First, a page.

As a pediatric hospitalist, I don’t think it’s possible to attend an administrative meeting without some mention of hospital-acquired central-line associated bloodstream infections (CLABSIs)— and for good reason—they’re harmful, costly, and preventable.1,2 But many children with central venous catheters (CVCs) eventually leave the confines of the hospital with their central-line in place, and remain at-risk for developing a CLABSI. What happens to those CVCs if and when they get infected? In this month’s Pediatrics, Ford et al begin to answer this important question (10.1542/peds.2020-042069).
In this five-center retrospective study, authors set out to identify factors associated with the decision to salvage a CVC and whether or not the salvage procedure was successful. Secondary data from 244 children ages 0-21 years experiencing a total of 460 ambulatory CLABSIs were included in the final analyses. Ambulatory CLABSI was defined using the 2015 National Healthcare Safety Network definitions modified to include only positive blood cultures drawn within ≤48 hours of hospital admission or >48 hours following discharge. Positive cultures drawn during greater than 48 hours after admission or within 48 after discharge were classified as hospital-acquired.3 A salvage attempt was operationally defined as all CVCs in place ≥3 days following the initial blood culture draw. The salvage was subsequently considered a failure if the line was removed ≥3 days after the CLABSI was diagnosed. Several patient and clinical characteristics were then examined for unique associations with both the attempt to and success of salvaging the CVC.
Salvage of the CVC was attempted in 82% (379/460) of ambulatory CLABSIs and successful for nearly 76% (287/379) of the attempts. In multivariable analyses, a salvage attempt was associated with patients having a tunneled catheter (venous catheter placed under the skin) or implanted port (venous catheter connected to an accessible port surgically placed below the skin) compared to patients with a peripherally inserted central catheter (PICC). Similarly, single-lumen CVCs had increased odds of salvage attempt compared to multi-lumen CVCs. Patients with candidemia were at significantly lower odds of a salvage attempt, whereas the presence of Staphylococcus aureus, coagulase-negative Staphylococcus, or polymicrobial infection were not significantly associated with attempt to salvage the line. Fewer factors were found to be associated with a successful salvage attempt in multivariable analyses. Only patients with a tunneled catheter were at increased odds of having a successful salvage, whereas patients with candidemia were at significantly lesser odds of successful salvage. Several other factors I would have intuitively thought as associated with attempt and success of salvage, such as receipt of a bone marrow transplant, use of antibiotic locks, and primary immunodeficiencies were not associated with either outcome.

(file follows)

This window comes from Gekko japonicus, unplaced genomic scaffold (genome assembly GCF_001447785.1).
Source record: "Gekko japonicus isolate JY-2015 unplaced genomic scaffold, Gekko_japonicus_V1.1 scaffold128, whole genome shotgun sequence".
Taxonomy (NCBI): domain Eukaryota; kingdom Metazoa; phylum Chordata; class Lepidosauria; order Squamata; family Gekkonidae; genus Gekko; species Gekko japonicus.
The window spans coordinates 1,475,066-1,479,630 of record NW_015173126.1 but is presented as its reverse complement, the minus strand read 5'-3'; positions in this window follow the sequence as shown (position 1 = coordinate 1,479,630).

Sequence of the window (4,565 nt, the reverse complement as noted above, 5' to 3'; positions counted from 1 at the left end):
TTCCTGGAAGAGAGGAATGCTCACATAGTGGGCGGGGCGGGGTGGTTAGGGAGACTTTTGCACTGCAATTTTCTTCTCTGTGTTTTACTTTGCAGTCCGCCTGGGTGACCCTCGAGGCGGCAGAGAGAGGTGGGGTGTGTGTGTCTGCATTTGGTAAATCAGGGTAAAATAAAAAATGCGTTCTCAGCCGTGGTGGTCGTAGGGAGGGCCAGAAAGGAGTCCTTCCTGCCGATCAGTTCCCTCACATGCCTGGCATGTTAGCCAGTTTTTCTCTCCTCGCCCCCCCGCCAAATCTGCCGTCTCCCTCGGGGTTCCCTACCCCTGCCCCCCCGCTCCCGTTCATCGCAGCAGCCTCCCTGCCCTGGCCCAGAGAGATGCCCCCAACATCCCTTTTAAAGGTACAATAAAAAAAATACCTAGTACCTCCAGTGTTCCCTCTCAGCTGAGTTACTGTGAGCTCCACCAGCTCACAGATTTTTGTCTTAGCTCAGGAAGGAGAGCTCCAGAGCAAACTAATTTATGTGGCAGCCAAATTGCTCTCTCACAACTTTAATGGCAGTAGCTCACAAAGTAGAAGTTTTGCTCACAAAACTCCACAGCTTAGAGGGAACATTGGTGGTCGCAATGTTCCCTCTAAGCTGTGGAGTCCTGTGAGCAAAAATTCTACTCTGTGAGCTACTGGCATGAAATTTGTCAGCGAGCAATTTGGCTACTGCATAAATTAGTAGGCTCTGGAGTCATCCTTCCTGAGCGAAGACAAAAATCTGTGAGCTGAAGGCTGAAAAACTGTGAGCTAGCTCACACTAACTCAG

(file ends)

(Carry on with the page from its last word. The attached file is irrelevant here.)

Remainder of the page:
As I process the results of this article, I reflect on my own experiences in practice. I have cared for several children in which an attempt to salvage a CVC was made. Anecdotally, the attempt is often successful, and it’s reassuring to know that this work by Ford and colleagues suggest that the odds are in our favor to salvage a CVC in a child admitted to the hospital with an ambulatory CLABSI. However, this article also highlights that 1 out of every 4 ambulatory CLABSI salvage procedures are in fact unsuccessful, and very few patient-level factors are independently associated with a successful outcome. These results highlight the continued need to evaluate which children absolutely need CVCs and provide greater insight into the risk and benefits of a child being with a CVC outside of the hospital.
- Wolf, Curtis N, Worth LJ, Flynn PM. Central line-associated bloodstream infection in children: an update on treatment. Pediatr Infect Dis J. 2013;32(8):905-910
- Goudie A, Dynan L, Brady PW, Rettiganti M. Attributable cost and length of stay for central line-associated bloodstream infections. Pediatrics. 2014;133(6)e1525-32.
- Centers for Disease Control and Prevention. Bloodstream infection event (central line-associated bloodstream infection and non-central line-associated bloodstream infection). 2015. cdc.gov/nhsn/PDFs/pscManual/4PSC_CLABScurrent.pdf. Accessed April 6, 2015.